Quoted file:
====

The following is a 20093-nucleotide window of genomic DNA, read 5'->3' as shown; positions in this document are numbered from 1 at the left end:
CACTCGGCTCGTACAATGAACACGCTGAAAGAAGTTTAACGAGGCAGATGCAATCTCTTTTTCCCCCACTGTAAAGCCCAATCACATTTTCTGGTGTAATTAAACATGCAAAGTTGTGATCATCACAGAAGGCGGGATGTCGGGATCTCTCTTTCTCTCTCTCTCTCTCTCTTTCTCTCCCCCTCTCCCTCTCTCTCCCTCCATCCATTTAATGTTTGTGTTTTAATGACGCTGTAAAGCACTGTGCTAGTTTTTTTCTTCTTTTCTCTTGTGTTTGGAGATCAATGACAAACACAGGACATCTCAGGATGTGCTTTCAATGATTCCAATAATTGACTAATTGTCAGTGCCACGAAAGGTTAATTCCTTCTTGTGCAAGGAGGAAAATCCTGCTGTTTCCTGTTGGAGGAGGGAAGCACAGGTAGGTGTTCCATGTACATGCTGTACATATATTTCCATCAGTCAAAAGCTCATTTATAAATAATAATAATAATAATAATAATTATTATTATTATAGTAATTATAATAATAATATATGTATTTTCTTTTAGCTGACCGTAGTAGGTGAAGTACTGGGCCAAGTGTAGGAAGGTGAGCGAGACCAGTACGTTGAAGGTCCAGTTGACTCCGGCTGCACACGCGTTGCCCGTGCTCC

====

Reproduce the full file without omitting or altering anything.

The following is a 20093-nucleotide window of genomic DNA, read 5'->3' as shown; positions in this document are numbered from 1 at the left end:
CACTCGGCTCGTACAATGAACACGCTGAAAGAAGTTTAACGAGGCAGATGCAATCTCTTTTTCCCCCACTGTAAAGCCCAATCACATTTTCTGGTGTAATTAAACATGCAAAGTTGTGATCATCACAGAAGGCGGGATGTCGGGATCTCTCTTTCTCTCTCTCTCTCTCTCTTTCTCTCCCCCTCTCCCTCTCTCTCCCTCCATCCATTTAATGTTTGTGTTTTAATGACGCTGTAAAGCACTGTGCTAGTTTTTTTCTTCTTTTCTCTTGTGTTTGGAGATCAATGACAAACACAGGACATCTCAGGATGTGCTTTCAATGATTCCAATAATTGACTAATTGTCAGTGCCACGAAAGGTTAATTCCTTCTTGTGCAAGGAGGAAAATCCTGCTGTTTCCTGTTGGAGGAGGGAAGCACAGGTAGGTGTTCCATGTACATGCTGTACATATATTTCCATCAGTCAAAAGCTCATTTATAAATAATAATAATAATAATAATAATTATTATTATTATAGTAATTATAATAATAATATATGTATTTTCTTTTAGCTGACCGTAGTAGGTGAAGTACTGGGCCAAGTGTAGGAAGGTGAGCGAGACCAGTACGTTGAAGGTCCAGTTGACTCCGGCTGCACACGCGTTGCCCGTGCTCC